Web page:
Water Valley is the third name by which the small community twenty-two miles northwest of San Angelo on present U.S. Highway 87 is known.
There was little activity in the valley of the North Concho River prior to the establishment of Fort Concho in the late 1860's. The only settlements were Indian camps and villages near the river which were used only a part of the year by wandering tribes. With the establishment of Fort Concho for the protection of settlers and travelers, men began to eye the fertile valleys of the Conchos and to make plans for future settlement. By the 1870's when buffalo hunting began to be a major enterprise, hunters drifted down into the North Concho area in search of herds that swept down off the plains during the winter months. Vestiges of an old buffalo camp may still be seen across the river from Water Valley. Following the depletion of the buffalo, came the early ranchers in search of free and cheap range and by the late 1870's ranches began to spring up in this area. There were occasional forays by the Indians and nervous settlers sometimes took refuge at Fort Concho, but most Indian depredations were confined to horse stealing and the theft of an occasional beef. By 1880 Indian raids were a thing of the past and a few Indians still lived in the vicinity and served as scouts, guides and interpreters for the soldiers. Supplies were hauled from San Antonio to Austin and the development of the area outside of the "Post" was slow.
With the building of the Texas and Pacific Railroad westward from Dallas to El Paso, new life came to this area. By the time the rails had reached Colorado City the valley of the North Concho began to assume a new importance as the main artery of travel from Colorado City, the new source of supply, to San Angela and Fort Concho. Settlers moved in and the area developed rapidly. David Williams, one of the earliest ranchers, saw the need for more community improvements and began to work toward securing a post office and a public road from San Angela to Colorado City. Protection was assured by the presence of soldiers at Fort Concho and by a company of Texas Rangers encamped at Ranger Springs, one-half mile south of present Water Valley.
By 1885 a post office had been designated for the area in the ranch home of David Williams, with him as postmaster and with the name of Yandell. Yandell was so called in honor of a Dr. Yandell of San Angela and later of El Paso, who was a friend of the Third Assistant Postmaster General who had the governmental responsibility of approving and designating new offices. The first post office was located some four miles up-river from the present post office. At the untimely death of Mr. Williams in 1886, a partner, J.W. Knapp, served as postmaster but soon relinquished his duties to Ben Mayes, who moved the office to his new store at the present site of Water Valley. In honor of his new bride, Xerifa. Mr. Mayes changed the name of the office to Xerifaville, but this brought a storm of protest. Many claimed that they could hardly pronounce the name, much less attempt to spell it.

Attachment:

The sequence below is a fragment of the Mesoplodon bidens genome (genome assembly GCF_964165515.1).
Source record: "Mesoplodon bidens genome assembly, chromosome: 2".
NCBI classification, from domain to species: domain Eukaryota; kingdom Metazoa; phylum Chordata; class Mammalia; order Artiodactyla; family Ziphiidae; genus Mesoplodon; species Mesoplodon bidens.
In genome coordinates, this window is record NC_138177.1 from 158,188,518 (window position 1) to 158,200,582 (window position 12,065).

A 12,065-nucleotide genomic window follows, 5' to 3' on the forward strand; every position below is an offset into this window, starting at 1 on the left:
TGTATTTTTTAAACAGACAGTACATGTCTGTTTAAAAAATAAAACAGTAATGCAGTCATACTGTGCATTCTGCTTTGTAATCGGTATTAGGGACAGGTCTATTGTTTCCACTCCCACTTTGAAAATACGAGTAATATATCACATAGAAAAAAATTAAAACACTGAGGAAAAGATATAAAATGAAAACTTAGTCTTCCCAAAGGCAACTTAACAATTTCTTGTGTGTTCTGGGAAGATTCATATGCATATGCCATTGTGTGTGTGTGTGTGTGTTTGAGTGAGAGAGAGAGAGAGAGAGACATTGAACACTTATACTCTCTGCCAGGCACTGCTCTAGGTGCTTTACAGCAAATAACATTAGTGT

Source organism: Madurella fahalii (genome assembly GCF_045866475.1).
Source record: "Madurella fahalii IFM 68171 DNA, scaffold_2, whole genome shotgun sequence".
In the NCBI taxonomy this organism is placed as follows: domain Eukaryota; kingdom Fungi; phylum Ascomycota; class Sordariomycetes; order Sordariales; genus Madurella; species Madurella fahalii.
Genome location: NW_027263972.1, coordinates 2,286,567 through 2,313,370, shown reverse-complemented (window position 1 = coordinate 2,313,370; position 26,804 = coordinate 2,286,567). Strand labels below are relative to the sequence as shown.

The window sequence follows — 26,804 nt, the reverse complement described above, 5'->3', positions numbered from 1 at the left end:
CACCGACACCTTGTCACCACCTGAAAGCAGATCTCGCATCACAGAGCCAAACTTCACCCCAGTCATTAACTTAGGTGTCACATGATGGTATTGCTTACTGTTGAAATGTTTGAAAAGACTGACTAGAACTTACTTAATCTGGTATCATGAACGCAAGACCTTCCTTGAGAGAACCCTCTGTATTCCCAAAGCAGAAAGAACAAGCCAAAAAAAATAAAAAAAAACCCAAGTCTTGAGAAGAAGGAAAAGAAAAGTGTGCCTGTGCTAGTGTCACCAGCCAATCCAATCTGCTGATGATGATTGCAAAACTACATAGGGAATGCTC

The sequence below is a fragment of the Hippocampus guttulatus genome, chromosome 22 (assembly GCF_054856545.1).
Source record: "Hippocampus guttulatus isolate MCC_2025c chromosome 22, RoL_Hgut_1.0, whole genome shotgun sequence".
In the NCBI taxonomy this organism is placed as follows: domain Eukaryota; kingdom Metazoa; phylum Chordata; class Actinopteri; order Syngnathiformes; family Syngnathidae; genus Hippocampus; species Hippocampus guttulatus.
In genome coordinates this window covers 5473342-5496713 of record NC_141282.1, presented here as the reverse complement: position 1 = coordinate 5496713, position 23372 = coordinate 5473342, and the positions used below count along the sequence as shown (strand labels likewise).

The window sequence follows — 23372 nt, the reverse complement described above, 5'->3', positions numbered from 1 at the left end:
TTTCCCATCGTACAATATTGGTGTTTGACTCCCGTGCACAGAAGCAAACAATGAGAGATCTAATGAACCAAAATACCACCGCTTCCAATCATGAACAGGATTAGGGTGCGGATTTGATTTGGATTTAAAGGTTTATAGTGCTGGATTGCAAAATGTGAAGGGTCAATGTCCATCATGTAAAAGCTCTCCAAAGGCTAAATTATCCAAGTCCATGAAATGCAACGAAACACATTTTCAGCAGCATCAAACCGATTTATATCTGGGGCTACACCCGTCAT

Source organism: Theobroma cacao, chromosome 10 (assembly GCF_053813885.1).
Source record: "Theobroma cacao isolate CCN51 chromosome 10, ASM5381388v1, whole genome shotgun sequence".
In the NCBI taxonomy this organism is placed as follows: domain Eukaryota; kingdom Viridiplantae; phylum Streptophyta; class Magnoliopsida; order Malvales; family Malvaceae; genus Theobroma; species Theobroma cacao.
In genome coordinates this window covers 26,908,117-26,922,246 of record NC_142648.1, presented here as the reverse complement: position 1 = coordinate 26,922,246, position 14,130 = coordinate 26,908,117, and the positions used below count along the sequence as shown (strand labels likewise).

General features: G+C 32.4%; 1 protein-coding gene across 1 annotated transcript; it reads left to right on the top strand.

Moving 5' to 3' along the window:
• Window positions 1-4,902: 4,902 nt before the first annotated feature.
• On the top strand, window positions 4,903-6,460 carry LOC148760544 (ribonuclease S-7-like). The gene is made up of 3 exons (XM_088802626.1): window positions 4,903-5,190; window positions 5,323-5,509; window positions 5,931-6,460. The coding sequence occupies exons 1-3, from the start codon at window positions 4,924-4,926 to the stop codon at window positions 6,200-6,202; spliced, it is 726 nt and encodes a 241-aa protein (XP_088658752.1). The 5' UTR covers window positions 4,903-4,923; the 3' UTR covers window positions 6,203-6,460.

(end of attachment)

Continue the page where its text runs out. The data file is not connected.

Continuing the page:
Mr. Mayes was a cowboy at heart as well as by profession and soon tired of the "City" life. He sold his store and "Judge" J.O. Hanson became postmaster. Bowing to the wishes of the public and remembering the place of his birth, he renamed this small metropolis "Water Valley", in honor of his old home-town in Mississippi.
Mr. Hanson continued as postmaster until about 1895 when he was succeeded by the late W. S. Armstrong, immediate predecessor of George W. Neill who served as postmaster until 1980 when Peggy Barnett became the postmaster.
The Butterfield Overland Mail crossing near Carlsbad, the approximate location of old Camp Johnson on the North Concho, the old San Angela-Colorado City Mail and Stage Route, many old roads from the "settlements" to the salt lakes in Western Texas and Eastern New Mexico, and the Peace Monument on Mt. McLaughlin two miles south of Water Valley are places of historic interest in the area.
This Peace Monument is one of a very few in the Southwest. It was built by the late Stanley Turner and a few of his friends as a tribute to the young men of this area who served in World War I, in gratitude that all had returned safely. By coincidence, luck, or by the grace of Divine Providence, all those men who served in World Wars I and II returned safely home and this monument is a mark of gratitude for this. Built of native stone, topped by a cross of pre-cast concrete, all of the materials for this structure were hauled up the steep slopes by one burro. After climbing the mountain to view the monument in his honor, one of the returning honorees sagely observed that the monument should be re-dedicated to this burro as he had had the hardest task.
Water Valley began and has continued to be for more than 100 years the supply point for neighborhood ranches and yet has had other enterprises. At the height of cotton farming, Water Valley had an early-day water-powered cotton gin. Nor were early residents entirely preoccupied with work, for the first country club in the county was on a site on the river near the town.
Peopled by those who came to build homes and to establish ranches and businesses, Water Valley's growth has been slow but stable.